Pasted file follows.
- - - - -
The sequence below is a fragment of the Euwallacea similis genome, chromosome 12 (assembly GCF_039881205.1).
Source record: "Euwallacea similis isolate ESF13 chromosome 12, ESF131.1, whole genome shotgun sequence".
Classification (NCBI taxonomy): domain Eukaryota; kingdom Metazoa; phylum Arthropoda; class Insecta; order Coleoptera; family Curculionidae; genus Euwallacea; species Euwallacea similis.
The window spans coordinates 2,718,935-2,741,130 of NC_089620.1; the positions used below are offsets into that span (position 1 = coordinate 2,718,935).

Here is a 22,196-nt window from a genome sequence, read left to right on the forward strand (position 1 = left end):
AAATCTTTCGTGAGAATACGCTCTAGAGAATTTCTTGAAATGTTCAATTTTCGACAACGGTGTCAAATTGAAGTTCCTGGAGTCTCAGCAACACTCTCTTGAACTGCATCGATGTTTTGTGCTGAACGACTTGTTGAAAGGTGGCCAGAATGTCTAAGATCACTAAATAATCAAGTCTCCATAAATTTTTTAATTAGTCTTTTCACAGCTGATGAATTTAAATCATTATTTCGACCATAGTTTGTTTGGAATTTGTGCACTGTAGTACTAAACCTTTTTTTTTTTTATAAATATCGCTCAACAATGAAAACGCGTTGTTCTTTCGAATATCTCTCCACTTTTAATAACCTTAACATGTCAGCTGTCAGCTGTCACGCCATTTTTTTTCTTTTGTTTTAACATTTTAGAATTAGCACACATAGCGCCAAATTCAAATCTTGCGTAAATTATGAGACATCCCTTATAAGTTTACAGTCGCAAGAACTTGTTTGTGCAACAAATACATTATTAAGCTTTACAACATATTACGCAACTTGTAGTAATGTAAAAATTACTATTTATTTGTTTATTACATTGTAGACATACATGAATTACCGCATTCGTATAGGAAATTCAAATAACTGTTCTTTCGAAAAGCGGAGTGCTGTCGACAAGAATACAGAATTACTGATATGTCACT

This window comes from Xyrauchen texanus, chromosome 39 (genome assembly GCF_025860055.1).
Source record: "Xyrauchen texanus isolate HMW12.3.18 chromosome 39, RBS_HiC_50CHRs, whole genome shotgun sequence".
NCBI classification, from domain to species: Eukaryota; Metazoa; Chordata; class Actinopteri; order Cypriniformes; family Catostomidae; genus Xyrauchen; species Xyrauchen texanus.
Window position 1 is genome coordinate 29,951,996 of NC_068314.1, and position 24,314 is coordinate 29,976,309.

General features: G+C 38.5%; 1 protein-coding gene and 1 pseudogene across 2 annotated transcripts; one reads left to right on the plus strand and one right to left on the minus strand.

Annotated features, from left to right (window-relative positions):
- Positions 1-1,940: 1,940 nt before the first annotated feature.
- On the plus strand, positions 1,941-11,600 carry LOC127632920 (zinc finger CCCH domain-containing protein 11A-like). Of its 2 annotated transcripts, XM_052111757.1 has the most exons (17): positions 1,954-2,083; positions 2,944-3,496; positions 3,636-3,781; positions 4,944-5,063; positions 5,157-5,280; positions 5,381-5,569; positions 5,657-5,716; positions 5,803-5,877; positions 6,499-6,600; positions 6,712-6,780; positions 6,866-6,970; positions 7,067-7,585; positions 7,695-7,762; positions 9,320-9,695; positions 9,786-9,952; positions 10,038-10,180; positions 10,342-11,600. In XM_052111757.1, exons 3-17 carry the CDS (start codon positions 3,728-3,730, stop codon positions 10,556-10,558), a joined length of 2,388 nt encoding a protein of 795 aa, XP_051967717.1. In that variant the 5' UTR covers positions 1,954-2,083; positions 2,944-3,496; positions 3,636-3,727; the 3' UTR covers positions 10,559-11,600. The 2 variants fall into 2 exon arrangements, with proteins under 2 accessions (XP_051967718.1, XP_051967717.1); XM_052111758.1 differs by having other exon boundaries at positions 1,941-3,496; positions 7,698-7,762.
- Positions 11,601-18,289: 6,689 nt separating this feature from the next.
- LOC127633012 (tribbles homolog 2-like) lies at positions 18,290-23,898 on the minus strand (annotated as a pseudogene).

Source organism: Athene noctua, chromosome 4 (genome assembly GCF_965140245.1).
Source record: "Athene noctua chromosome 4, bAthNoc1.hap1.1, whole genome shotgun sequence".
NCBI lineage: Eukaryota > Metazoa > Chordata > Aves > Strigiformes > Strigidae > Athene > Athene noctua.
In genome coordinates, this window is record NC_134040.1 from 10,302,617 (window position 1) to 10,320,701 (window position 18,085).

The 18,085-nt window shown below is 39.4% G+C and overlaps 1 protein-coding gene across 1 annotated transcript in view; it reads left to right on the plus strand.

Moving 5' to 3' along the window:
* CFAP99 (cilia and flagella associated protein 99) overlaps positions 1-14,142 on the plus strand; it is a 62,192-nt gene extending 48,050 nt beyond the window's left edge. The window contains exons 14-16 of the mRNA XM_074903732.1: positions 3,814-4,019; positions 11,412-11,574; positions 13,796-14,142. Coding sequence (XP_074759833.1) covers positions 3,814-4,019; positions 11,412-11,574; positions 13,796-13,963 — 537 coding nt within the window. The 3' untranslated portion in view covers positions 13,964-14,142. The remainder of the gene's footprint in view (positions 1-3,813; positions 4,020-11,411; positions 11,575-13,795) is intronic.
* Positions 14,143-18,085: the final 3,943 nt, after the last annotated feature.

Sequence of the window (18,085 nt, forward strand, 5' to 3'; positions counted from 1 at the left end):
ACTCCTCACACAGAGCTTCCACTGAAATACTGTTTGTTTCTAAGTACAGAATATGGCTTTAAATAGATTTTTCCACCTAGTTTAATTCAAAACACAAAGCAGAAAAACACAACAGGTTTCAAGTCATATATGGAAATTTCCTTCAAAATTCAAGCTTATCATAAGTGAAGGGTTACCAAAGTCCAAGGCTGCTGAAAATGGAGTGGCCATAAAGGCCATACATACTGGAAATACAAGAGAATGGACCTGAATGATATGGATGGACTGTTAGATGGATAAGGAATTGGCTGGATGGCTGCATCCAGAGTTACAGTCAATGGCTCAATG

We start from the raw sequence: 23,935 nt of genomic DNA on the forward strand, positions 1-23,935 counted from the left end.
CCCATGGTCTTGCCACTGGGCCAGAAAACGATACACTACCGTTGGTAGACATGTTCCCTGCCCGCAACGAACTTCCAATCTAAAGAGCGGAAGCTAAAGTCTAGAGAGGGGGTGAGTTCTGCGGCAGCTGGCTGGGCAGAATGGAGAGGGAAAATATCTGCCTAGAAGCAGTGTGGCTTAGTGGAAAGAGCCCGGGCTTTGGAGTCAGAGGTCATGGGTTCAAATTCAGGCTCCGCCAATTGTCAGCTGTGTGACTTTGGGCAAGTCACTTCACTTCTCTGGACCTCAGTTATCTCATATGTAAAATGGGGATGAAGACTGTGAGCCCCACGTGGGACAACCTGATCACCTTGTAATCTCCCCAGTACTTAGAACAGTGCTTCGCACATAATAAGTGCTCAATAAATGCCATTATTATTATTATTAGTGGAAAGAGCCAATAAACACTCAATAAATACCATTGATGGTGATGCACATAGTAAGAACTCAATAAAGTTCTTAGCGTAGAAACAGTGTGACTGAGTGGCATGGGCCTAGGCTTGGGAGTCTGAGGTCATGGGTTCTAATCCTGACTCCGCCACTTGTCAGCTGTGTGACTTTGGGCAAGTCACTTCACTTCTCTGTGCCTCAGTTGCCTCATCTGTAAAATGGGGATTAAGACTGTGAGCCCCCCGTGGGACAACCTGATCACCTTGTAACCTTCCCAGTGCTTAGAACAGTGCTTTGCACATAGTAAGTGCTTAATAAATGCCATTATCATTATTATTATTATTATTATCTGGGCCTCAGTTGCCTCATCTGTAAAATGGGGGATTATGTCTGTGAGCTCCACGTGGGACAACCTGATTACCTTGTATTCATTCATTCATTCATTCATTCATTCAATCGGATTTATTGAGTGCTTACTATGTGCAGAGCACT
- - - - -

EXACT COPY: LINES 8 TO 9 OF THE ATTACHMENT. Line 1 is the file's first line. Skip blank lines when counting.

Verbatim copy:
Source record: "Xyrauchen texanus isolate HMW12.3.18 chromosome 39, RBS_HiC_50CHRs, whole genome shotgun sequence".
NCBI classification, from domain to species: Eukaryota; Metazoa; Chordata; class Actinopteri; order Cypriniformes; family Catostomidae; genus Xyrauchen; species Xyrauchen texanus.